Highly anticipated, the James-Webb Space Telescope is considered by some to be Hubble’s successor. The telescope has recently successfully completed the preliminary tests, the last important milestones before its final launch.
The James-Webb telescope passed a few days ago successfully the cryogenic vacuum tests which lasted more than 100 days, thus consolidating the capabilities and potential of the instrument. At a press conference held on January 10 by NASA, Johnson Space Center officials in Houston discussed such successful tests in the “largest space freezer in the world,” as described by Mark Voyton.
These experiments were carried out in the center’s vacuum chamber A, which was used in the preparation for the famous Apollo space mission. It is a thermal vacuum test facility that “has allowed the team to successfully test the instrument and its parts at the extreme temperatures found in space”.
These tests also confirmed that all the mirrors and other instruments of the telescope were perfectly aligned, the 18 segments of the primary mirror all functioning as a single monolithic mirror.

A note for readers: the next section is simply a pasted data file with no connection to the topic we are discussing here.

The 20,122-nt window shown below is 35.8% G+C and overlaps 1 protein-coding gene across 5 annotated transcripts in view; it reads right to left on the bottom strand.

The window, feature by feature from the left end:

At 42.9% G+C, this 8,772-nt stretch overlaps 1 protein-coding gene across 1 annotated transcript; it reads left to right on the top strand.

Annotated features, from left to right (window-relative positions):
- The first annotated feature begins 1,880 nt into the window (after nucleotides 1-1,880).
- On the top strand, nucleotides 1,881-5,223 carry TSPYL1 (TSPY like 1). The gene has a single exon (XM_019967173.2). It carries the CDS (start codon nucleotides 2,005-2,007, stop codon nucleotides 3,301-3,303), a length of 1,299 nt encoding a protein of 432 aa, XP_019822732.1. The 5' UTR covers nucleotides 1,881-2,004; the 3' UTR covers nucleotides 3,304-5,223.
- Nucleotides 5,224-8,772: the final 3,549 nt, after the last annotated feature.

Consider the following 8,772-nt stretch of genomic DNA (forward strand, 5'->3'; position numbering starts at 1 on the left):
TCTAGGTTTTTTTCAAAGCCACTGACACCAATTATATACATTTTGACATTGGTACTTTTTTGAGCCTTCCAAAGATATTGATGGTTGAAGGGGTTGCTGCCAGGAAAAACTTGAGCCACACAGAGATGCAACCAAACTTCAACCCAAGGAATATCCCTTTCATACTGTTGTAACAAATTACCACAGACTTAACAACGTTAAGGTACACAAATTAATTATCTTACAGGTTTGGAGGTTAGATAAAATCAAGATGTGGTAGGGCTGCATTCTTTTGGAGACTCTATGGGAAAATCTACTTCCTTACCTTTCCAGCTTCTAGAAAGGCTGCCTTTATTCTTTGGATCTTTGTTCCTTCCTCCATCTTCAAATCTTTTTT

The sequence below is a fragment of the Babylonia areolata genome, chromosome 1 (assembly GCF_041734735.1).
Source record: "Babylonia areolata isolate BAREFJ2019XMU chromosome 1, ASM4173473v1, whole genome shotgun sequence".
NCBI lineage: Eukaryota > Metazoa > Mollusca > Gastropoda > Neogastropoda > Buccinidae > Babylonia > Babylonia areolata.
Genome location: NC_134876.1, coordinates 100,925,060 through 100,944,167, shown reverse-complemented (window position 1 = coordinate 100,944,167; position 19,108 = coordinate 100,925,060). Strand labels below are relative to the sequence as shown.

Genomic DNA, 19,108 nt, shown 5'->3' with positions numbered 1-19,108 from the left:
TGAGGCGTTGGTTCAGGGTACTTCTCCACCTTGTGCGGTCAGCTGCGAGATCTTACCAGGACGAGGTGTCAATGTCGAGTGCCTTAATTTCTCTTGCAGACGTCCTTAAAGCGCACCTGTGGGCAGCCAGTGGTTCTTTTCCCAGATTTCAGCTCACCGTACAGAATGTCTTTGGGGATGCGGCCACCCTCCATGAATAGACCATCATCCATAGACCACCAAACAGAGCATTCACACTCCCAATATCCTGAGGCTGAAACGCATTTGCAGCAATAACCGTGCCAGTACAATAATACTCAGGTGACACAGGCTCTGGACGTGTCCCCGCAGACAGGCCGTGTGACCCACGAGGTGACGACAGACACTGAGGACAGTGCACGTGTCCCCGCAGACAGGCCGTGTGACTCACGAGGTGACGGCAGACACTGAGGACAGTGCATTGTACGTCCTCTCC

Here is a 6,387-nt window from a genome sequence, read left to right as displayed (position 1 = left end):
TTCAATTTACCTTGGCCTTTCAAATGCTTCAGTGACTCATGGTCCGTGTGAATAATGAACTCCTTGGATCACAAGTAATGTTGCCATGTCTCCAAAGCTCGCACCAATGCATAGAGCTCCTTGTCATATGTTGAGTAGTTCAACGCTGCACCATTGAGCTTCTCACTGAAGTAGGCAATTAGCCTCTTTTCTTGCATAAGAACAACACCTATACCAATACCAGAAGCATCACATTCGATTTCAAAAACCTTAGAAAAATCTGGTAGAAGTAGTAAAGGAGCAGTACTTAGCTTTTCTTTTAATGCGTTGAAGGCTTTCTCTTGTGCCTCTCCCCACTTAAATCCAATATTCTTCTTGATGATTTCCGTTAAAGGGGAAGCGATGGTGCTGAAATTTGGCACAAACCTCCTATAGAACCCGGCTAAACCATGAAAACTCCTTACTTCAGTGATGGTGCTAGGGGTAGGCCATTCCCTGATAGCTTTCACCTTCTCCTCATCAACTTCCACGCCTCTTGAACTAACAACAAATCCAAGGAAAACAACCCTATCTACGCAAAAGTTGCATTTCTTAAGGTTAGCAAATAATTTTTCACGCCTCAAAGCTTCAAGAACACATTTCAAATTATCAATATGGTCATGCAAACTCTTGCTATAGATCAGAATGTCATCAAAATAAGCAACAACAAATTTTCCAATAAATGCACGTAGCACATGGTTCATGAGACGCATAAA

Before going to its launch site, the instrument will soon be transported to an observatory for environmental testing. It is after these final experiments that its commissioning should take place, normally at the beginning of 2019.
The capacity of the telescope – 100 times more powerful than Hubble – will by far surpass all that has been created before it.
This gigantic telescope, described as “the best time machine in the world,” has already demonstrated its capabilities in detecting the light of a simulated star for the first time. The Precision Guidance Subsystem not only managed to generate the position of the light, but also to follow its movement.
Being an infrared instrument – unlike Hubble and its visual light – the James-Webb telescope requires an extremely cold environment, such as that felt in the vacuum chamber. Once in orbit, it can then observe the light of the first moments of the Universe. It will also give us a clear view of the exoplanets and their atmosphere, probably revealing earth-like worlds that could keep the promise of supporting an extraterrestrial life.